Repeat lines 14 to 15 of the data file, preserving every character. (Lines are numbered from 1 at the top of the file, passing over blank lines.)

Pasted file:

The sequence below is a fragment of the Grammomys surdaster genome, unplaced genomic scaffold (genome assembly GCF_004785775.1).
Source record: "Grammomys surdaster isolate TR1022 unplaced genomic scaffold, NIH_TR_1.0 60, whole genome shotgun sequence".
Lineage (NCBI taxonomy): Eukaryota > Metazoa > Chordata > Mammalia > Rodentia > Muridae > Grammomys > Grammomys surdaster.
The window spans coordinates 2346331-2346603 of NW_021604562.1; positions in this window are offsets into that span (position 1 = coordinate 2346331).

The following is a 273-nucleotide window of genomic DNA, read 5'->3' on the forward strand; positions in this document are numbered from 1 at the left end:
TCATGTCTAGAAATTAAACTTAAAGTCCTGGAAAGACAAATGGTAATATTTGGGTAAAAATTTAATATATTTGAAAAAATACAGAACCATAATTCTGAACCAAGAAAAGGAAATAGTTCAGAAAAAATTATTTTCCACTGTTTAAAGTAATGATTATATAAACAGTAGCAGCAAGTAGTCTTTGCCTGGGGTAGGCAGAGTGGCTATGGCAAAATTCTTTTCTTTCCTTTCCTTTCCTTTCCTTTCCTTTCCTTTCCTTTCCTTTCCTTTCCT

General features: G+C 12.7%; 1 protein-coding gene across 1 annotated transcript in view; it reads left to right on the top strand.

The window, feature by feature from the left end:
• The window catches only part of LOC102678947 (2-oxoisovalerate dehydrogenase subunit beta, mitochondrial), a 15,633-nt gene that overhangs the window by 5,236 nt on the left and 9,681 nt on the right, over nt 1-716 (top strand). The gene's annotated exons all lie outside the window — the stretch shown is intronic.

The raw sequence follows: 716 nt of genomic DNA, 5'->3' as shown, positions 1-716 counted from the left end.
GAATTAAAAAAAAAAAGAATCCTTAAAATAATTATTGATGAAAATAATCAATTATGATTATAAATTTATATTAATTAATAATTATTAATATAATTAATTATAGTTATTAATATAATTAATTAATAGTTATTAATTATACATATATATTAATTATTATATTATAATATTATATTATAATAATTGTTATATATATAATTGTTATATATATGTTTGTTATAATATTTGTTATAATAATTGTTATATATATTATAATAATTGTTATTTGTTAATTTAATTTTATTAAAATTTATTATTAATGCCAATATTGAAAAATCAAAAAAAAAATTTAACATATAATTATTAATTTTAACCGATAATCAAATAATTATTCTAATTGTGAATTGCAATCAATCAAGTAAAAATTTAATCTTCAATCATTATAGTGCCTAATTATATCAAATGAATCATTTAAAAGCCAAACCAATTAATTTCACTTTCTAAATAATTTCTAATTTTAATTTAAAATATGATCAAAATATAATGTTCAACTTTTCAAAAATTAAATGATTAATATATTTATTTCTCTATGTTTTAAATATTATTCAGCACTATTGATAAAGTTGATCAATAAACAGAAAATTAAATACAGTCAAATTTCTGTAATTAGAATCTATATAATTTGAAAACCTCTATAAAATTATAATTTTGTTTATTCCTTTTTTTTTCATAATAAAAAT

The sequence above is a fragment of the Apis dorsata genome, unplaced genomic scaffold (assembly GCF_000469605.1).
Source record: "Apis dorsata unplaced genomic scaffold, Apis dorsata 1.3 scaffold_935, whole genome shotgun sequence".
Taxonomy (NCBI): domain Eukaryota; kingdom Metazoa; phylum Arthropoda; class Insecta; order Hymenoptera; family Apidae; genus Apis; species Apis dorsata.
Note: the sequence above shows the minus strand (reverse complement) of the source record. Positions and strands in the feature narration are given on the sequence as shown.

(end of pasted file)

Taxonomy (NCBI): domain Eukaryota; kingdom Metazoa; phylum Arthropoda; class Insecta; order Hymenoptera; family Apidae; genus Apis; species Apis dorsata.
Note: the sequence above shows the minus strand (reverse complement) of the source record. Positions and strands in the feature narration are given on the sequence as shown.